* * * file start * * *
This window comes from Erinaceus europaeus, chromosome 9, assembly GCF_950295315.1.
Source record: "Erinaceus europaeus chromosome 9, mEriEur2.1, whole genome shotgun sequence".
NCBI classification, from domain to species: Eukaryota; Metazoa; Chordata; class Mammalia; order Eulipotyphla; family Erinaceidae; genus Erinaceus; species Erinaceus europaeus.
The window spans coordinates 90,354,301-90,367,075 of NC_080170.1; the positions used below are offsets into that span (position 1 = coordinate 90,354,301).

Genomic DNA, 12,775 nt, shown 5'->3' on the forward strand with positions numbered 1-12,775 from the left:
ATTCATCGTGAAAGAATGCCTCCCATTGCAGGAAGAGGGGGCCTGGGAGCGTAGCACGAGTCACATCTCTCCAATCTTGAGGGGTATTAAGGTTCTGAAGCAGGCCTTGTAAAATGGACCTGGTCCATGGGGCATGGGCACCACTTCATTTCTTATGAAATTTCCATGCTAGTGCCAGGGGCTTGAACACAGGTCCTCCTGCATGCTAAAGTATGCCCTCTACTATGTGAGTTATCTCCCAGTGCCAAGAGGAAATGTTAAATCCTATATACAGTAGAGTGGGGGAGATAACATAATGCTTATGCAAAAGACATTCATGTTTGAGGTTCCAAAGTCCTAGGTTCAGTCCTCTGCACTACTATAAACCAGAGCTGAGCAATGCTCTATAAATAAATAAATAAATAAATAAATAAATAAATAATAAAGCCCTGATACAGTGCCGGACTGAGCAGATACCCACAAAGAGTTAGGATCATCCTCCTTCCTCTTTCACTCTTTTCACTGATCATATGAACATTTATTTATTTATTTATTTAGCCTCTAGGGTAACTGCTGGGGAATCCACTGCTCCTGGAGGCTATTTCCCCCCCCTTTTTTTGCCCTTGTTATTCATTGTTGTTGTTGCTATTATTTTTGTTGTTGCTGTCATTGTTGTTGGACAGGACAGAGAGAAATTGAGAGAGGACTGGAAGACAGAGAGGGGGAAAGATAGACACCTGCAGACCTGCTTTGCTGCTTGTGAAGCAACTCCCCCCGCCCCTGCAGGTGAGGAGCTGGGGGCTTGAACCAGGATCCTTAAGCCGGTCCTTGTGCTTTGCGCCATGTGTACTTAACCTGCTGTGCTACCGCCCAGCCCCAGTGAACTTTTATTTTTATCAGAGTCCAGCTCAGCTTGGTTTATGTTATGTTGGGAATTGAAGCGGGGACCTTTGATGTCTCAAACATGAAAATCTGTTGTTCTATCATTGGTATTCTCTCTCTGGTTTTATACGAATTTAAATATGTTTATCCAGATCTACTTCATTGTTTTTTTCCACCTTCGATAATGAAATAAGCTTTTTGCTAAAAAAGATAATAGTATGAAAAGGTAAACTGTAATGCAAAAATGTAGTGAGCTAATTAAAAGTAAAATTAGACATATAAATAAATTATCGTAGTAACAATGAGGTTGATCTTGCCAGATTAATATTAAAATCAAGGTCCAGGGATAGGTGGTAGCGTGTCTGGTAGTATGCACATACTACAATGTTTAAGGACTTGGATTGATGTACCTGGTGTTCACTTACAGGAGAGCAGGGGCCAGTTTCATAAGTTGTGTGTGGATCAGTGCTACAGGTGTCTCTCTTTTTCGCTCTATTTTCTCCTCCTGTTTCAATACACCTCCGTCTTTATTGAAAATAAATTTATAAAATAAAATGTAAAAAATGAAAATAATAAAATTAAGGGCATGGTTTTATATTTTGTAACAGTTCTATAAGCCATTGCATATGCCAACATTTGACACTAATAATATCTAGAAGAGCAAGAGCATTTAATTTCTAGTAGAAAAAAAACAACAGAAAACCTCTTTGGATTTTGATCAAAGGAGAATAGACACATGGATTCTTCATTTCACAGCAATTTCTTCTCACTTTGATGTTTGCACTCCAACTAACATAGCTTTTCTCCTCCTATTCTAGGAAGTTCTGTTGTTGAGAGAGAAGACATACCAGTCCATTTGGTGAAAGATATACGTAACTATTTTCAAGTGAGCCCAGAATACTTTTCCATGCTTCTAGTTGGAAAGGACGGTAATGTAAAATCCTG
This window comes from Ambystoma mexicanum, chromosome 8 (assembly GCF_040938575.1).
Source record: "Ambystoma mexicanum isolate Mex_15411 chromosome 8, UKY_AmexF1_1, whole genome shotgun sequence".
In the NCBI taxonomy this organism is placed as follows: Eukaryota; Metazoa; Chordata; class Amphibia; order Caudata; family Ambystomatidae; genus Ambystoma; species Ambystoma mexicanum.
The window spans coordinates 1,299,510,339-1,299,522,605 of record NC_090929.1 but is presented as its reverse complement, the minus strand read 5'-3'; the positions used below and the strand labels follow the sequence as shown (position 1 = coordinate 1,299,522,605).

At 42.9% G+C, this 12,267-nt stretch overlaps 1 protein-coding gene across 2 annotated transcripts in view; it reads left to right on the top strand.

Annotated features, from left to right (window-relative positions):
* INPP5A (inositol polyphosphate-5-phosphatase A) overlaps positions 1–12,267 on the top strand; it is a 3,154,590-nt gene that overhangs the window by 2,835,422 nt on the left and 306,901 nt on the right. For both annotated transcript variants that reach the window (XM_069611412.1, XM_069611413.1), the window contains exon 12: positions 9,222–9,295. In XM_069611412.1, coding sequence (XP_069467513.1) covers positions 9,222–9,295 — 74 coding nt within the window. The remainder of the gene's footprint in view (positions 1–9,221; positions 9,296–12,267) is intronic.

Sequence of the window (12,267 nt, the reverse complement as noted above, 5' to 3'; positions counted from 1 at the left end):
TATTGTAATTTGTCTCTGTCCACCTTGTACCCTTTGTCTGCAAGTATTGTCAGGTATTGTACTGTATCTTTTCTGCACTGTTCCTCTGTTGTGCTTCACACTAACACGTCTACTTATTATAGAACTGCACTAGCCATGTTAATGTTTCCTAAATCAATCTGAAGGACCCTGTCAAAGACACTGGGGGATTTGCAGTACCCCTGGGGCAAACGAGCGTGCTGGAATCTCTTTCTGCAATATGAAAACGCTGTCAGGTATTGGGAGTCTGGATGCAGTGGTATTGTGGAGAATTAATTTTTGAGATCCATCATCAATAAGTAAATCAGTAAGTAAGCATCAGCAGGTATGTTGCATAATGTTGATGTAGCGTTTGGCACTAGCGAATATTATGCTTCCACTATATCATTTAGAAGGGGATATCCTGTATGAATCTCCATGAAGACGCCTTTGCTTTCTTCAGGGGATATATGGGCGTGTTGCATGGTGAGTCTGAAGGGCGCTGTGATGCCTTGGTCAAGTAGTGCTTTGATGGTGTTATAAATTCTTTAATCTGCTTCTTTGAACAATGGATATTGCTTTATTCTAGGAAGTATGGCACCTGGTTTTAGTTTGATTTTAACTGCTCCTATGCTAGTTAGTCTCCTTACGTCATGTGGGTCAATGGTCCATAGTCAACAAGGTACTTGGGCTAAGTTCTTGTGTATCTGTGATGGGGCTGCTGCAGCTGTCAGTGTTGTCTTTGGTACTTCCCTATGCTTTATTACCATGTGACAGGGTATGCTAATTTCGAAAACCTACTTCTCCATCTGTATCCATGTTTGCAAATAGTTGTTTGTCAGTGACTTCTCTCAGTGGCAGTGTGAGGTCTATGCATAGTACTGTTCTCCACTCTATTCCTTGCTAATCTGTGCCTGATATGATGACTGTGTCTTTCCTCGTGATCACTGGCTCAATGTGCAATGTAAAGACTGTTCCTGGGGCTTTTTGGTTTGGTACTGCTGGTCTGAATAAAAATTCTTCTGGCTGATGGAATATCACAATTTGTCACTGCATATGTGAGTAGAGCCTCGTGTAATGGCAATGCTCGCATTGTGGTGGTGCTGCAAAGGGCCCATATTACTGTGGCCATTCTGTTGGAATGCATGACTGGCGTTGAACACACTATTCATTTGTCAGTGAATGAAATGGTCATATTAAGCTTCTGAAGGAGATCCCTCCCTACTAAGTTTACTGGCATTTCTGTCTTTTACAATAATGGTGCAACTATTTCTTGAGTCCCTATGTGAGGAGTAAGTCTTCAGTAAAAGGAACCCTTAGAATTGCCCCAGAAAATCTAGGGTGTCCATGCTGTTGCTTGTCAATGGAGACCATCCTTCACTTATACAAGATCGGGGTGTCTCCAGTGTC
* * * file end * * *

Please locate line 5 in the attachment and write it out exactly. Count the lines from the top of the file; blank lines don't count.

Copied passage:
Genomic DNA, 12,775 nt, shown 5'->3' on the forward strand with positions numbered 1-12,775 from the left: